1951 Fender Nocaster
1951 Fender Nocaster
This a killer example of the first-ever dual-pickup solid body design from Leo Fender. Leo originally released it as a "Broadcaster" but was issued a cease and desist by the Fred Gretsch Co. who had already trademarked "Broadkaster" for their line of acoustic drums. The solution was to remove the logo entirely thus leaving us with the iconic "Nocaster!" This example has a few modifications including a refin, replaced nut, updated frets, '53 pots, and a replaced tone knob. Sounds great with prominent acoustic resonance and the stock pickups sound super strong producing ideal Tele twang and clarity. A pleasant weight at 7lbs 6oz and the neck feels great with a pleasing taper and a medium/full soft "V" shape that cradles nicely in the palm. A killer guitar and a highly collectible, early piece of Fender's Legacy! Includes hardshell case.
Check out the feature from our luthier Tyler in the ECG Newsletter:
"Even among vintage blackguards, it doesn’t get much rarer than the coveted Fender 'Nocaster'. These white whales of the early American solid body guitar were only produced from February 22nd until September of 1951, tucked between the earliest Fender Broadcasters and the later Telecaster, which of course remains a staple to this day. This impromptu abandonment of the Broadcaster designation was brought on by a cease and desist letter from the Fred Gretsch Company, who had been producing a line of drums and banjos using the name 'Broadkaster'. Rather than have new headstock decals printed, the ever-frugal Fender decided simply to snip the model name from their Broadcaster decals, and use only the Fender name. This interim model became known affectionately as the 'Nocaster' and has become one of the most desirable vintage guitars on the market.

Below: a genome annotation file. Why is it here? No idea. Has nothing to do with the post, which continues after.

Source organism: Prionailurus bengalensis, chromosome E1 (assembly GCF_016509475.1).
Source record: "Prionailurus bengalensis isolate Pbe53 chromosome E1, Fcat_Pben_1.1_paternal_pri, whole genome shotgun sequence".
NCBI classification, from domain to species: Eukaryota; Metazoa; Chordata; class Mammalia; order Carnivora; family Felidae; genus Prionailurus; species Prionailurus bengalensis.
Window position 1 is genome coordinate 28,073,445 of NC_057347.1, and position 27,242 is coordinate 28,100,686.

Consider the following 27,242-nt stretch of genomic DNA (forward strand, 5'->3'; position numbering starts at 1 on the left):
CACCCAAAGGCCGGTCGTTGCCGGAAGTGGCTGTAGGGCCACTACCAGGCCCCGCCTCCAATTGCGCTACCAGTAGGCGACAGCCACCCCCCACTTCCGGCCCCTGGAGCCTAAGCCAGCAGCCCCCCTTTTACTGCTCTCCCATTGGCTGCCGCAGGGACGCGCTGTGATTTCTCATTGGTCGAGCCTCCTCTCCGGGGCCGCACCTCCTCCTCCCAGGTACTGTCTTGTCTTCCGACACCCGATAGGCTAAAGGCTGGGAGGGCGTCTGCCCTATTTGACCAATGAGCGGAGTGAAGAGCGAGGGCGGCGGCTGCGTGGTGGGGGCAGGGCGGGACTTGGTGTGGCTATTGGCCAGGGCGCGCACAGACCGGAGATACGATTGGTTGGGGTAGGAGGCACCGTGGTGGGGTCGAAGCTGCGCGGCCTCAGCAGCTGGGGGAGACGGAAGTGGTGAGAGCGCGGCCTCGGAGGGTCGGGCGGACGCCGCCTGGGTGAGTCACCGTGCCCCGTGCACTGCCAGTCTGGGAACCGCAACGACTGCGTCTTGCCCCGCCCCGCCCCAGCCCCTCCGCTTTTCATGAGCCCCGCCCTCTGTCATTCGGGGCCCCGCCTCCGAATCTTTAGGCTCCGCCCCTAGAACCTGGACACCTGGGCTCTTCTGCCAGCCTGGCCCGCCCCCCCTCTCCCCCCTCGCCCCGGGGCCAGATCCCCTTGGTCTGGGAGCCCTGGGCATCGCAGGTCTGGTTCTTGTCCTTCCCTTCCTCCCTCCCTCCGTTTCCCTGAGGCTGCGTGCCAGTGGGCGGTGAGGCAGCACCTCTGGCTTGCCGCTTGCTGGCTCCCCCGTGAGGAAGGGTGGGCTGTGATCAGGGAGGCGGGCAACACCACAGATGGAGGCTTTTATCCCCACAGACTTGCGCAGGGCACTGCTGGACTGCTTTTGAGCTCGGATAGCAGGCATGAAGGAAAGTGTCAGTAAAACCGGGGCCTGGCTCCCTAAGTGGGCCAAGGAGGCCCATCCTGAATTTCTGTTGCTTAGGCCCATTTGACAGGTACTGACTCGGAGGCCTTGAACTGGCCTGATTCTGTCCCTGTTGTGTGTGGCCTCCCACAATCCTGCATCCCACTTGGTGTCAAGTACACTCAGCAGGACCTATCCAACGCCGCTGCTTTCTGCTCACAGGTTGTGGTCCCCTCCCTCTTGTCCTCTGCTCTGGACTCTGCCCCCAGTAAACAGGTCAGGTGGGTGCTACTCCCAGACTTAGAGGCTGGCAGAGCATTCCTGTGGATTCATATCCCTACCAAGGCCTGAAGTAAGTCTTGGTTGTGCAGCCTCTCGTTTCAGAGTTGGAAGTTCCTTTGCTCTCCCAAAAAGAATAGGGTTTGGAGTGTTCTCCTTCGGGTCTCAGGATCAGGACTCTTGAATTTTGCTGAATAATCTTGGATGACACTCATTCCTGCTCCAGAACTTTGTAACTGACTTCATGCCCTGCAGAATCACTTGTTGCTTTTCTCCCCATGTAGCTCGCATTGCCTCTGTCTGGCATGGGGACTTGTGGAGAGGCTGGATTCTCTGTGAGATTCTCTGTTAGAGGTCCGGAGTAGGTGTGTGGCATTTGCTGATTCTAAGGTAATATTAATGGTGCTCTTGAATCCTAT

This particular example has seen some modifications, but is priced accordingly and is a tremendous instrument. An old refinish has aged beautifully with the guitar and has all the charm of a true original specimen. Both pots were changed very early in the guitar’s life, and date to 1953. A new nut and refret bring the guitar’s playability up to today’s standards, and allow the instrument’s formidable natural resonance to shine through. Original examples fetch well over $100,000, but this 'player grade' Nocaster is as good as any we’ve ever come across."